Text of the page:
William Pitt the Younger becomes Britain's youngest Prime Minister (so far) at the age of 23.
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1784
East India Act increases Government control in India.
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1786
David Dale establishes New Lanark Mills with Richard Arkwright.
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1787
Construction of the Royal Pavilion at Brighton, a seaside retreat for the Prince of Wales, commences.
The first convicts are transported to Australia, sailing from Portsmouth to Botany Bay.
The world's first iron boat is launched, on the River Severn.
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1789
In a wider context – the start of the French Revolution.
Mutiny on the Bounty.

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1791
Thomas Paine's Rights of Man is published.
The official birth date of the Ordnance Survey, Britain's mapping system.
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1792
Britain establishes Sierra Leone as a home for former slaves.
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1793-1815
Napoleonic Wars
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1795
Mungo Park explores the Gambia and Niger rivers.
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1796
Joseph Turner exhibits his first painting at the Royal Academy, Fishermen at Sea.
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1798
Introduction of income tax.
Jenner publishes his findings on smallpox.
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1799
Robert Owen moves to New Lanark Mills.
The Combination Act prohibits Trades Unions.
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1801
Act of Union between Britain and Ireland and the first Parliament of the United Kingdom.
Britain's first census.
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1805
Battle of Trafalgar - Nelson beats a combined French and Spanish fleet and establishes Great Britain as the premier naval power for the next 100 years.
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1807
Abolition of the  Slave Trade (but not slavery itself).
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1811
Luddite Riots - textile machinery is sabotaged in Lancashire, Yorkshire and Nottinghamshire.
 Jane Austen publishes Sense and Sensibility.
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1812-14
War between the USA and Great Britain – the British burn Washington in 1814.
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1814
Walter Scott publishes his first novel, Waverley.
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1815
Introduction of the Corn Laws places tariffs on imported grain.
Battle of Waterloo - British and Prussian armies finally defeat Napoleon.
Humphrey Davy invents the safety lamp.
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1819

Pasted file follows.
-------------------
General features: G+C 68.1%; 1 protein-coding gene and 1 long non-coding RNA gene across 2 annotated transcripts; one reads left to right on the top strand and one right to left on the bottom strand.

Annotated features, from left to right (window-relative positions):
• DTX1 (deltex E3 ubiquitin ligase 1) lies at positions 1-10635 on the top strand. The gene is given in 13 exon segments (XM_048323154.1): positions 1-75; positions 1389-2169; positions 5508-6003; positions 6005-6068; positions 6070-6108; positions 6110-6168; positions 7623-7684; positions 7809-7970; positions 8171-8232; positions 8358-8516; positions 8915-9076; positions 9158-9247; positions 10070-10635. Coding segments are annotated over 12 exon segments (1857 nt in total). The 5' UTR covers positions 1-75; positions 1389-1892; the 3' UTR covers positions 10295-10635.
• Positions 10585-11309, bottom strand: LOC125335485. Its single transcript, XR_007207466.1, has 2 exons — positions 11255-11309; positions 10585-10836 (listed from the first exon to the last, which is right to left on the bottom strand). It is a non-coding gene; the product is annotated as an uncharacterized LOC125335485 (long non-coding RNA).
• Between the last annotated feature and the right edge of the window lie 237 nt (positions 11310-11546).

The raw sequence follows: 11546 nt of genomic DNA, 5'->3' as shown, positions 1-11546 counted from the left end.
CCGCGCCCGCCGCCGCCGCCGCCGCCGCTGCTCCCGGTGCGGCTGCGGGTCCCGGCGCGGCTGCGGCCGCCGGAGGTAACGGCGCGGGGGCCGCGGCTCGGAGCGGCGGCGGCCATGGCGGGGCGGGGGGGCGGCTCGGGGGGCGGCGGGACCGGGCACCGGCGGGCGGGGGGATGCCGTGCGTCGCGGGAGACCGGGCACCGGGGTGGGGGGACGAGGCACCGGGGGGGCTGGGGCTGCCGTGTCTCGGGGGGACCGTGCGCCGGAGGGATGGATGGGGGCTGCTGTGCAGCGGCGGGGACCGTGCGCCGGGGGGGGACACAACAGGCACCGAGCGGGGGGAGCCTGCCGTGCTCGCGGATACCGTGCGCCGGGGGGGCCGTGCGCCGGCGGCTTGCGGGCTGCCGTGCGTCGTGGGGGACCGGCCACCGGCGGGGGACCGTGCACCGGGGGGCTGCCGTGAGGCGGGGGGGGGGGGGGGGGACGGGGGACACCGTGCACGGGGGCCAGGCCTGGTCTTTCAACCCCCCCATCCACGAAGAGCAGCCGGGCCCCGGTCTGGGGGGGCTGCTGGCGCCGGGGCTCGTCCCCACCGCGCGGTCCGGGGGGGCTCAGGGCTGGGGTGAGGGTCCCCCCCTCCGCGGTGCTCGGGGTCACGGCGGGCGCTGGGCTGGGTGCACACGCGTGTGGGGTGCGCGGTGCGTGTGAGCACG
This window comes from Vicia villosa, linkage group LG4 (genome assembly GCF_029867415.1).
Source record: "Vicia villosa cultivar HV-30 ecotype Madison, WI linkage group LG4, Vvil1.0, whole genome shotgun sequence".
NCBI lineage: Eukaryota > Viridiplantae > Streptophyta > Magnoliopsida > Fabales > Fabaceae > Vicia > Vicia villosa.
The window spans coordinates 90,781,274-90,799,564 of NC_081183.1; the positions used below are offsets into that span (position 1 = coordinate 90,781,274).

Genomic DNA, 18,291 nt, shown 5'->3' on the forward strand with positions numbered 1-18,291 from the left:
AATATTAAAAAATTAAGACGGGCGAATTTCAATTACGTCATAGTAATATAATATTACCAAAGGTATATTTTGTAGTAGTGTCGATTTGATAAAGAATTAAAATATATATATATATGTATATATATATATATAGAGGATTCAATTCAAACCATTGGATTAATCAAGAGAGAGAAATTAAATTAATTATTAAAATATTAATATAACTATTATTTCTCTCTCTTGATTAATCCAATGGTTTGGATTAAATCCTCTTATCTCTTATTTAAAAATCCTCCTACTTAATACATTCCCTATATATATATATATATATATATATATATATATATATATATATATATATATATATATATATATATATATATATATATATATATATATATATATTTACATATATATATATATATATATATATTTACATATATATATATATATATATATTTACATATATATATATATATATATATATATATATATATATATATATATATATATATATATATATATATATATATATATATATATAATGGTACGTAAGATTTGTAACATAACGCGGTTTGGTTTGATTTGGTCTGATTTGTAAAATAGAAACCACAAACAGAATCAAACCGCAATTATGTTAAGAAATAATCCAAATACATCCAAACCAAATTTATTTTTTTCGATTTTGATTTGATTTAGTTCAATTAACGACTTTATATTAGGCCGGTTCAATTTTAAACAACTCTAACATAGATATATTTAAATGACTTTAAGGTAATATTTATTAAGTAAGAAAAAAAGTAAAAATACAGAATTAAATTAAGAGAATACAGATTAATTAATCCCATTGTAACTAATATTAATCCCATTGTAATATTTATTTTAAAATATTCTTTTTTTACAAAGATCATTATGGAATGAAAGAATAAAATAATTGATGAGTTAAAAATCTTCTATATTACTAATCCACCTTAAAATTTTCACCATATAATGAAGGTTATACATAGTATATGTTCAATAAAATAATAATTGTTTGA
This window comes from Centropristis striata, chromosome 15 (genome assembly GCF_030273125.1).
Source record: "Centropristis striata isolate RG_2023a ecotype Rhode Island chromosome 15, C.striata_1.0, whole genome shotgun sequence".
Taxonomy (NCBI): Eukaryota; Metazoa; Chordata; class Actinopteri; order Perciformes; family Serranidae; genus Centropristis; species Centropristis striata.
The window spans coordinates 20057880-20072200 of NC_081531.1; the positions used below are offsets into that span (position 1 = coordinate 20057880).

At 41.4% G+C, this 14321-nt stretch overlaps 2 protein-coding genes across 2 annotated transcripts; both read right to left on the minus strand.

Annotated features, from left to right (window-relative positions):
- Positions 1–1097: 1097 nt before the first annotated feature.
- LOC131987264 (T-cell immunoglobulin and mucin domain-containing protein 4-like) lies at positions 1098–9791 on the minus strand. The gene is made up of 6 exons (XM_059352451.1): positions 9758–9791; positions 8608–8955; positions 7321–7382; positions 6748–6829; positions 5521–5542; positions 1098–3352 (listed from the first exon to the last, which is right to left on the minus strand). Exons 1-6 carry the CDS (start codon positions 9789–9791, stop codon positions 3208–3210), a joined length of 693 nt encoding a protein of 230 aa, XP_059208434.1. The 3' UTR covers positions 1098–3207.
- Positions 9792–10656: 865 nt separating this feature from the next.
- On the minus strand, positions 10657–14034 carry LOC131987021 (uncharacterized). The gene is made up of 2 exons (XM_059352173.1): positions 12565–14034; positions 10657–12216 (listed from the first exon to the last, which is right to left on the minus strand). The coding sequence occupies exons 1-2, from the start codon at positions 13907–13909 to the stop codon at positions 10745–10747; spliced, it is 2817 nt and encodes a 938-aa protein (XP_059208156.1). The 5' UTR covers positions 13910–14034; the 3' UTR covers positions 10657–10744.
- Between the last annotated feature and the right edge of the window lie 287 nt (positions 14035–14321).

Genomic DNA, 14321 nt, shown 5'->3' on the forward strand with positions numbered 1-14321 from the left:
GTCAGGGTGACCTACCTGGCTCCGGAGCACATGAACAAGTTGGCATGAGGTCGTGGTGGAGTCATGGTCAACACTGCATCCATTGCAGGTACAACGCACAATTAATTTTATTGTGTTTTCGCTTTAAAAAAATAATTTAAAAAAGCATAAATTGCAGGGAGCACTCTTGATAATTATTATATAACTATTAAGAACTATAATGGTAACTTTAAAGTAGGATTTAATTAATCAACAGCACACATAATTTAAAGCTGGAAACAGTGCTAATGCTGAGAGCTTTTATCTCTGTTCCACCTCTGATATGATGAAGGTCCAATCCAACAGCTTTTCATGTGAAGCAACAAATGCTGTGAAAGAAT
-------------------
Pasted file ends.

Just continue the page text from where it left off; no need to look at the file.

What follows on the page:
Peterloo Massacre - troops kill 11 and injure hundred during a peaceful protest in Manchester.
Stamford Raffles establishes a trading post on the Malay Peninsula, which becomes Singapore.
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1821-23
Famine in Ireland.
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1821
John Constable shows The Hay Wain at the Royal Academy.
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1823
The game of rugby is born when William Web Ellis picks up the ball during a football match and runs with it.
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1825
The world's first steam railway service opens between Stockton and Darlington.
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1828
Burke and Hare are arrested for multiple murders in Edinburgh, their victims being intended for medical dissection.  It was easier than digging up freshly buried corpses.
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1829
Catholic emancipation - Catholics no longer banned from holding public office or attending university.
Robert Peel founds the Metropolitan Police.
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1830
Liverpool-Manchester Railway opens.
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1831
Faraday discovers electromagnetic induction.
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1832
Great Reform Act - abolished some rotten boroughs - parliamentary constituencies where few people lived - created new constituencies for the growing urban areas and slightly extended the franchise.
Jeremy Bentham, responsible for the principle of the greatest happiness of the greatest number, dies.

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1833
Factory Act restricts the working hours of women and children.
Slavery Abolition Act abolishes slavery in most of Britain's colonies.
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1834
The Tolpuddle Martyrs are sentenced to transportation for combining to campaign for better working conditions.
The Poor Law Amendment Act establishes workhouses as the main means of providing welfare.
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1835
Fox Talbot's first photographic negative.
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1836
Birth of the Chartist Movement, with the aim of political reform and extending the franchise.
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1837
Queen Victoria becomes queen at the age of 18.